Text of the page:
Nonetheless, the record has some very solid tracks. Highlights include “Dawkins Christ,” “Servants of Death” and “Useless Europeans.” Conversely, “366” and “Francafrique” offer terribly catchy hooks that may just have you revisiting them, whether they strike you initially or not.

By Brandon Judeh (Music Reporter)


Artist: Faith No More

Album: Sol Invictus

Release Date: 5/19/15

Rating: 9.5/10

Back in early 2000, at the age of 14, I remember being in an Internet chat room (remember those?) for Mike Patton’s record label Ipecac.

The versatile singers company was still in its infancy as was his new band Fantômas.

Still in love with both Faith No More and Mr. Bungle, I asked a question that I doubted would be picked amongst the thousands of questions being submitted.

To my surprise, however, it was.

The question: Will Mr. Patton ever reunite with Faith No more to make another great record?

The answer: Hell no, never!

At least that’s what the moderator, via Patton, said to me and the other faithful fans, much to my chagrin.

Never say never.

Back “From the Dead” 15 years after that moment, Faith No More has released it’s seventh studio album, Sol Invictus.

What can you expect from a band that hasn’t put a record out in 18 years?

When it’s Faith No More, an album that stands shoulder to shoulder with anything they put out in the past.

This effort ranks somewhere above Album of the Year and the two pre-Patton records. And somewhere between King for a Day, Fool for a Lifetime and The Real Thing.

Faith No More circa 2015. Photo courtesy of

Faith No More circa 2015. Photo courtesy of

The record starts out with the title track and kind of eases you into the album, with its soft piano and Patton’s unique vocals.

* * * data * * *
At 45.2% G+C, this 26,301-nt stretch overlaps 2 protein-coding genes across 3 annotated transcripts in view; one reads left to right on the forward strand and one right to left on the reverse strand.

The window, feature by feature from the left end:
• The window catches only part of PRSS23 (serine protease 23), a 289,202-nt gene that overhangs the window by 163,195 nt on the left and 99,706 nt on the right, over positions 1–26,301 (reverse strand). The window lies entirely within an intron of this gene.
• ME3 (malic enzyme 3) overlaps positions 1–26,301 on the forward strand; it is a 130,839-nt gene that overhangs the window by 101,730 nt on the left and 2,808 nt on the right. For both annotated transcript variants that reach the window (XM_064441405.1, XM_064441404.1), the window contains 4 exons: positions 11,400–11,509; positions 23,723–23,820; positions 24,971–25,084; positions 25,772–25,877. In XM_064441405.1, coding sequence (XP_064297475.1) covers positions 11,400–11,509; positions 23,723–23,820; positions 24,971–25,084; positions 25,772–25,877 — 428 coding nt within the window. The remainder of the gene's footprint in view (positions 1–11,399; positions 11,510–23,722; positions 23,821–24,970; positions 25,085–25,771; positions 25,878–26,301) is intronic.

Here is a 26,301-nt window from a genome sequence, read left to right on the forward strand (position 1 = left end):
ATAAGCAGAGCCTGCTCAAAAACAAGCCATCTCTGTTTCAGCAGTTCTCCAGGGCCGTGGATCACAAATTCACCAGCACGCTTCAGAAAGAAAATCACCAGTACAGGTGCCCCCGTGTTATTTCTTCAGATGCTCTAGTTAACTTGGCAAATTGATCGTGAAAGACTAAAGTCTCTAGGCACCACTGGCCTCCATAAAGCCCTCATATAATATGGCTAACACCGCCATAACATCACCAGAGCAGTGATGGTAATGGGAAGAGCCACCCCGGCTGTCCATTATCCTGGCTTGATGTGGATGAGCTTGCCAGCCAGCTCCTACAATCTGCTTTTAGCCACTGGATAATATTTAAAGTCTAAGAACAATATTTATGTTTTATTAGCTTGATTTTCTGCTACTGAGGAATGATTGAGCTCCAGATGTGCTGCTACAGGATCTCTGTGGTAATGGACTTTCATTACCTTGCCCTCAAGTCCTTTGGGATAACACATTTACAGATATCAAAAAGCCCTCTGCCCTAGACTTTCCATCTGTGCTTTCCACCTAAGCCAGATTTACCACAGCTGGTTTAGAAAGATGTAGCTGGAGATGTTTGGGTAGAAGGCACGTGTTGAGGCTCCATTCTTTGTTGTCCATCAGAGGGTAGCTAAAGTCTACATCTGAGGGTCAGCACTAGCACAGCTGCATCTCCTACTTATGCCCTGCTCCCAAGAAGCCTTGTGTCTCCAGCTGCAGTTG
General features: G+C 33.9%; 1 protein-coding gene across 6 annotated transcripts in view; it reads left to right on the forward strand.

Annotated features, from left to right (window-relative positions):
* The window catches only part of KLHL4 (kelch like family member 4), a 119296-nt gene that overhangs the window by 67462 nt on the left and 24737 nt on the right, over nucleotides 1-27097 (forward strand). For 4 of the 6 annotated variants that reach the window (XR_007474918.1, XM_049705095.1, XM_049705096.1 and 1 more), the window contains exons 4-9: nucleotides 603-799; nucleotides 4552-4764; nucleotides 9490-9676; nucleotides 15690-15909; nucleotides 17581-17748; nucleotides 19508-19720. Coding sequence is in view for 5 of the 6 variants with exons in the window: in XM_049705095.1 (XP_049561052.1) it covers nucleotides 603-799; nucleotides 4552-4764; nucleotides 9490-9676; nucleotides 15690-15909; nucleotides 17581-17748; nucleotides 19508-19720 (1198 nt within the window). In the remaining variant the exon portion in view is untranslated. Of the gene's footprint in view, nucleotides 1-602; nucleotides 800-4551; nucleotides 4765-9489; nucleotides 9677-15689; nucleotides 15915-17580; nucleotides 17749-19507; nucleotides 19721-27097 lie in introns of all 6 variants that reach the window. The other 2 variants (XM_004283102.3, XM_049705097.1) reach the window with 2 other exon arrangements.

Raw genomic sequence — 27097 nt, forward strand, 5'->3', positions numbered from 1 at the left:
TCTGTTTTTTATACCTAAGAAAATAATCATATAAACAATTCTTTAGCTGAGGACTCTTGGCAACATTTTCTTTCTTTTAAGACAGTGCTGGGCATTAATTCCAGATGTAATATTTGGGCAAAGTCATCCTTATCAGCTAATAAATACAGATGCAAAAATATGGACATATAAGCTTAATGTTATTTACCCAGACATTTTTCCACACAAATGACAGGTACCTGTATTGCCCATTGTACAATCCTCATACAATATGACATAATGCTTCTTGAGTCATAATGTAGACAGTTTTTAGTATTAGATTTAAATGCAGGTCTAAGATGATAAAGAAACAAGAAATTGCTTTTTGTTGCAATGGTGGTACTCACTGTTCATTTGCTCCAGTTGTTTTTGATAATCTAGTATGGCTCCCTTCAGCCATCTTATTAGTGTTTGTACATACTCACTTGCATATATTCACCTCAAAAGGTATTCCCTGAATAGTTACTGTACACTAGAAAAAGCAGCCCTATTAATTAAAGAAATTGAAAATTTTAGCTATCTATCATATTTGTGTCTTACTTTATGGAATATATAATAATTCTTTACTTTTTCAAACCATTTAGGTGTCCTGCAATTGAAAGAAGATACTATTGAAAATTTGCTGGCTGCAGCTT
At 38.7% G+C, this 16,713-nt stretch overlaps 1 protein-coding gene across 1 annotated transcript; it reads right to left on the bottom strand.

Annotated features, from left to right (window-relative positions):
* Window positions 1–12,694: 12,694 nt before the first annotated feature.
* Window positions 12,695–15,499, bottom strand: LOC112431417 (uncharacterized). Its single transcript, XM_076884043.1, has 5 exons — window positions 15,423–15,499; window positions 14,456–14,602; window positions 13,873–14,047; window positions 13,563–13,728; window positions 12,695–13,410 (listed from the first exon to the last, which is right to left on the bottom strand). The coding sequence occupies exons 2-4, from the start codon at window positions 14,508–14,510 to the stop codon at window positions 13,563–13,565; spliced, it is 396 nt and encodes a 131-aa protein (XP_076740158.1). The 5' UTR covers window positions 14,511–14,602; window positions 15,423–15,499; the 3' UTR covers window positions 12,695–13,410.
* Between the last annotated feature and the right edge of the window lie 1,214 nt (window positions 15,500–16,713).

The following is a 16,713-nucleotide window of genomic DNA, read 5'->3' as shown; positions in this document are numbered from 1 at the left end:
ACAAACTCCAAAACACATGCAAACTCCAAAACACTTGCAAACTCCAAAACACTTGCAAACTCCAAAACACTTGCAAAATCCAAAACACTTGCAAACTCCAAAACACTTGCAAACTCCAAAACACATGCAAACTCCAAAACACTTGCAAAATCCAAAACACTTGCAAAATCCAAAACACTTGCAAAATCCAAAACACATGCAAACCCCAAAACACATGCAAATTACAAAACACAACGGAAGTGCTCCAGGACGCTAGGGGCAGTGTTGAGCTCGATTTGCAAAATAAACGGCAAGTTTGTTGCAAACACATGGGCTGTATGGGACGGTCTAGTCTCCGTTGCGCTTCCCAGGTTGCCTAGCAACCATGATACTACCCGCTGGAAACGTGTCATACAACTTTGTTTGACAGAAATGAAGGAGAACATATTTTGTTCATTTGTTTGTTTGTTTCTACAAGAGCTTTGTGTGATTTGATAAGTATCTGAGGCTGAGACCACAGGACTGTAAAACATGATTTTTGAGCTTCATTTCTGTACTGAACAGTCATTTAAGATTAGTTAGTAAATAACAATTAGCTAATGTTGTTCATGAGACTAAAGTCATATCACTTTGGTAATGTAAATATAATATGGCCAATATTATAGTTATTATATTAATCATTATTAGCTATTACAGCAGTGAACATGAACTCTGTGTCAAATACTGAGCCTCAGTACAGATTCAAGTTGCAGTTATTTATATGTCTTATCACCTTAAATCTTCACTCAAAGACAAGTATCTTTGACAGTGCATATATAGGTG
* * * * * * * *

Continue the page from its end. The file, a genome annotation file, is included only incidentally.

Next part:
When “Superhero” kicks in, it’s like a swift kick to the gut as Patton and keyboardist Roddy Bottum alternate screams in a track that meshes new and old together perfectly. A track that could have easily have been on 1992’s Angel Dust.

Up next is “Sunny Side Up” one of those songs that kind of sneaks up on you and can quickly become your favorite, with its contagious chorus.

“Separation Anxiety” is an ode to classic faith no more, with Billy Gould’s heavy bass and Mike Bordin’s signature drumming patterns. It’s very reminiscent to their heavy, funky grooves off of The Real Thing.

The songs heavy finish is enough to keep any long time fan happy.

Other highlights of this album include, “Cone of Shame’ and the album finishes off fantasticly with it’s final three songs.

“Motherfucker,” “Matador” and “From the Dead” are the perfect ending to a near perfect album.

The lead single, “Motherfucker” was a bit of a surprise, since it features Bottum’s vocals on lead.

But after a few listens, it was well deserved, as his quiet vocals (which he nearly raps) are the perfect leeway for Patton’s strong voice.

“Matador” is a song that has been around for a while, since the first time Faith No more got back together in 2009, and it sounds even better on the record.

Patton’s vocal chops are on full display in this one, hitting unconceivable notes and proving why he is one of the best singers of our time.

The band proves that they are still weird and willing to try new things on the closing track “From the Dead.”

It doesn’t sound like anything they have ever done, an ode to the 60s hippie revolution.

“Homecoming parade/welcome home my friend,” Patton croons on the opening line all while shaking a tambourine.

“We come back to history in present times/Watch your watch unwind/We’ve been turning miseries to nursery rhymes,” Patton sings, almost ironically, at the end of the song.

Indeed Faith No More is back from their long slumber, taking us back to a time when music was good and with Sol Invictus, it’s as if they never left.

I have listened to this album over and over, trying to find fault with one of my favorite bands, but I can only find one; that there are only 10 songs.